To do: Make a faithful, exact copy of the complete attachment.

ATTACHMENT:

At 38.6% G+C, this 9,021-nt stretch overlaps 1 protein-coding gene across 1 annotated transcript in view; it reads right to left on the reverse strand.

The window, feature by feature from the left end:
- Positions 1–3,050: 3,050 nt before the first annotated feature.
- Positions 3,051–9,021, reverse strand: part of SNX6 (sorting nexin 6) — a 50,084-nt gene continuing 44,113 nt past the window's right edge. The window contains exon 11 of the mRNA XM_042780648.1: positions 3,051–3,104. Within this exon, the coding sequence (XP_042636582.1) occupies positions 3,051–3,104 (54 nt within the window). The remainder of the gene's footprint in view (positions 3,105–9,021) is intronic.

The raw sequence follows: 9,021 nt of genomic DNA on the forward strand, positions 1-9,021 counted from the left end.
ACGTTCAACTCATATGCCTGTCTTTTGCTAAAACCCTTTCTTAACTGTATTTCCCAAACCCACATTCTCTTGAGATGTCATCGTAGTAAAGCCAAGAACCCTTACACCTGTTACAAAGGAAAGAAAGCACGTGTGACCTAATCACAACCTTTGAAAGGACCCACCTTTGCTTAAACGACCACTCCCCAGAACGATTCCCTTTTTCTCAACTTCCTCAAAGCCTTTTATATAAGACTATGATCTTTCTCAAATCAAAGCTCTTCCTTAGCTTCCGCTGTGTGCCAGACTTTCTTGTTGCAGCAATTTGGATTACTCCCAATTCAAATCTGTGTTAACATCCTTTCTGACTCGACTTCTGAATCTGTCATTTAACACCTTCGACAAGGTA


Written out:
At 38.6% G+C, this 9,021-nt stretch overlaps 1 protein-coding gene across 1 annotated transcript in view; it reads right to left on the reverse strand.

The window, feature by feature from the left end:
- Positions 1–3,050: 3,050 nt before the first annotated feature.
- Positions 3,051–9,021, reverse strand: part of SNX6 (sorting nexin 6) — a 50,084-nt gene continuing 44,113 nt past the window's right edge. The window contains exon 11 of the mRNA XM_042780648.1: positions 3,051–3,104. Within this exon, the coding sequence (XP_042636582.1) occupies positions 3,051–3,104 (54 nt within the window). The remainder of the gene's footprint in view (positions 3,105–9,021) is intronic.

The raw sequence follows: 9,021 nt of genomic DNA on the forward strand, positions 1-9,021 counted from the left end.
ACGTTCAACTCATATGCCTGTCTTTTGCTAAAACCCTTTCTTAACTGTATTTCCCAAACCCACATTCTCTTGAGATGTCATCGTAGTAAAGCCAAGAACCCTTACACCTGTTACAAAGGAAAGAAAGCACGTGTGACCTAATCACAACCTTTGAAAGGACCCACCTTTGCTTAAACGACCACTCCCCAGAACGATTCCCTTTTTCTCAACTTCCTCAAAGCCTTTTATATAAGACTATGATCTTTCTCAAATCAAAGCTCTTCCTTAGCTTCCGCTGTGTGCCAGACTTTCTTGTTGCAGCAATTTGGATTACTCCCAATTCAAATCTGTGTTAACATCCTTTCTGACTCGACTTCTGAATCTGTCATTTAACACCTTCGACAAGGTA